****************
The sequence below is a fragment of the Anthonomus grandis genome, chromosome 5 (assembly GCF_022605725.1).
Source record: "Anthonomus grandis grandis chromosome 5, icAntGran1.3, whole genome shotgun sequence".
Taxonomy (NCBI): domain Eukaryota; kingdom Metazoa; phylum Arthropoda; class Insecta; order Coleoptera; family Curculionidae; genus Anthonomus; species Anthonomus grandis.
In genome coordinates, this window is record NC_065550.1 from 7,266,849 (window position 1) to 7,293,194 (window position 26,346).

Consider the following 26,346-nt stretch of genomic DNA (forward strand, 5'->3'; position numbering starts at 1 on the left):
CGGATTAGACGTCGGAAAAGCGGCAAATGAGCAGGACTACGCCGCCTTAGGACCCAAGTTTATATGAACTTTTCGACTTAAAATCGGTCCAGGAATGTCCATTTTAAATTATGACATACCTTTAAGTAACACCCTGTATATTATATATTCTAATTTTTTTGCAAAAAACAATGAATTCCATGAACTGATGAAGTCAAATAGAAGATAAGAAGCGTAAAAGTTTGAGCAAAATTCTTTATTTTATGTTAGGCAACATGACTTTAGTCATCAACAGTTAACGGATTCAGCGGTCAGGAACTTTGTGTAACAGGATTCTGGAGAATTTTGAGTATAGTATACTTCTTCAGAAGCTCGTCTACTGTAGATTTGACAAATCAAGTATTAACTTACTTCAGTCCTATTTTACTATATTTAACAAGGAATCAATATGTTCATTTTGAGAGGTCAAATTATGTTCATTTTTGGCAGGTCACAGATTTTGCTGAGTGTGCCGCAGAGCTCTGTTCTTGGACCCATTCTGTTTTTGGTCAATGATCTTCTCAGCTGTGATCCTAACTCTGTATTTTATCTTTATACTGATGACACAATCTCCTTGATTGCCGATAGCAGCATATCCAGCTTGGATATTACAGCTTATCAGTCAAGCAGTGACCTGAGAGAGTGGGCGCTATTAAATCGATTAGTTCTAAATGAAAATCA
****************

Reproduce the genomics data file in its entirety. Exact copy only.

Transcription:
The sequence below is a fragment of the Anthonomus grandis genome, chromosome 5 (assembly GCF_022605725.1).
Source record: "Anthonomus grandis grandis chromosome 5, icAntGran1.3, whole genome shotgun sequence".
Taxonomy (NCBI): domain Eukaryota; kingdom Metazoa; phylum Arthropoda; class Insecta; order Coleoptera; family Curculionidae; genus Anthonomus; species Anthonomus grandis.
In genome coordinates, this window is record NC_065550.1 from 7,266,849 (window position 1) to 7,293,194 (window position 26,346).

Consider the following 26,346-nt stretch of genomic DNA (forward strand, 5'->3'; position numbering starts at 1 on the left):
CGGATTAGACGTCGGAAAAGCGGCAAATGAGCAGGACTACGCCGCCTTAGGACCCAAGTTTATATGAACTTTTCGACTTAAAATCGGTCCAGGAATGTCCATTTTAAATTATGACATACCTTTAAGTAACACCCTGTATATTATATATTCTAATTTTTTTGCAAAAAACAATGAATTCCATGAACTGATGAAGTCAAATAGAAGATAAGAAGCGTAAAAGTTTGAGCAAAATTCTTTATTTTATGTTAGGCAACATGACTTTAGTCATCAACAGTTAACGGATTCAGCGGTCAGGAACTTTGTGTAACAGGATTCTGGAGAATTTTGAGTATAGTATACTTCTTCAGAAGCTCGTCTACTGTAGATTTGACAAATCAAGTATTAACTTACTTCAGTCCTATTTTACTATATTTAACAAGGAATCAATATGTTCATTTTGAGAGGTCAAATTATGTTCATTTTTGGCAGGTCACAGATTTTGCTGAGTGTGCCGCAGAGCTCTGTTCTTGGACCCATTCTGTTTTTGGTCAATGATCTTCTCAGCTGTGATCCTAACTCTGTATTTTATCTTTATACTGATGACACAATCTCCTTGATTGCCGATAGCAGCATATCCAGCTTGGATATTACAGCTTATCAGTCAAGCAGTGACCTGAGAGAGTGGGCGCTATTAAATCGATTAGTTCTAAATGAAAATCA